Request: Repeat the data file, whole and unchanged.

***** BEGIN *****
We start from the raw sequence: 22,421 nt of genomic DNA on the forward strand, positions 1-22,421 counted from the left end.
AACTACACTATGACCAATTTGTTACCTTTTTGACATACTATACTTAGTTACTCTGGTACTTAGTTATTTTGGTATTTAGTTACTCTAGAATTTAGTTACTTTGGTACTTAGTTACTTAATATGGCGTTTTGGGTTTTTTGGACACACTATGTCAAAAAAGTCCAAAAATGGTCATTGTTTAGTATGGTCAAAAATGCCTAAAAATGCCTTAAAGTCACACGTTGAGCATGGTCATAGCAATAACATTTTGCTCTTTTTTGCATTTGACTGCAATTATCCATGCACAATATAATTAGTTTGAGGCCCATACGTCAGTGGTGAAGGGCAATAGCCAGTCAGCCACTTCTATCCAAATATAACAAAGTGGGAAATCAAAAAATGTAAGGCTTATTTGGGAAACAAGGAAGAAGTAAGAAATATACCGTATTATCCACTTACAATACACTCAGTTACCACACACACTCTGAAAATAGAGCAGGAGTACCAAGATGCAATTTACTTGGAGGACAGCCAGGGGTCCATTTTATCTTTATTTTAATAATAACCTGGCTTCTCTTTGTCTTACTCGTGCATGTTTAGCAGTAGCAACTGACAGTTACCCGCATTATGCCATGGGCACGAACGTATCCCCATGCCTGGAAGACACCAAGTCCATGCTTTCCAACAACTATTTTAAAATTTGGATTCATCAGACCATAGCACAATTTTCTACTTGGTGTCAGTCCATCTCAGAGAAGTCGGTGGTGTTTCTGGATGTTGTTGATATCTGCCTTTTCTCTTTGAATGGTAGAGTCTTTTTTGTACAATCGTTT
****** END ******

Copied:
We start from the raw sequence: 22,421 nt of genomic DNA on the forward strand, positions 1-22,421 counted from the left end.
AACTACACTATGACCAATTTGTTACCTTTTTGACATACTATACTTAGTTACTCTGGTACTTAGTTATTTTGGTATTTAGTTACTCTAGAATTTAGTTACTTTGGTACTTAGTTACTTAATATGGCGTTTTGGGTTTTTTGGACACACTATGTCAAAAAAGTCCAAAAATGGTCATTGTTTAGTATGGTCAAAAATGCCTAAAAATGCCTTAAAGTCACACGTTGAGCATGGTCATAGCAATAACATTTTGCTCTTTTTTGCATTTGACTGCAATTATCCATGCACAATATAATTAGTTTGAGGCCCATACGTCAGTGGTGAAGGGCAATAGCCAGTCAGCCACTTCTATCCAAATATAACAAAGTGGGAAATCAAAAAATGTAAGGCTTATTTGGGAAACAAGGAAGAAGTAAGAAATATACCGTATTATCCACTTACAATACACTCAGTTACCACACACACTCTGAAAATAGAGCAGGAGTACCAAGATGCAATTTACTTGGAGGACAGCCAGGGGTCCATTTTATCTTTATTTTAATAATAACCTGGCTTCTCTTTGTCTTACTCGTGCATGTTTAGCAGTAGCAACTGACAGTTACCCGCATTATGCCATGGGCACGAACGTATCCCCATGCCTGGAAGACACCAAGTCCATGCTTTCCAACAACTATTTTAAAATTTGGATTCATCAGACCATAGCACAATTTTCTACTTGGTGTCAGTCCATCTCAGAGAAGTCGGTGGTGTTTCTGGATGTTGTTGATATCTGCCTTTTCTCTTTGAATGGTAGAGTCTTTTTTGTACAATCGTTT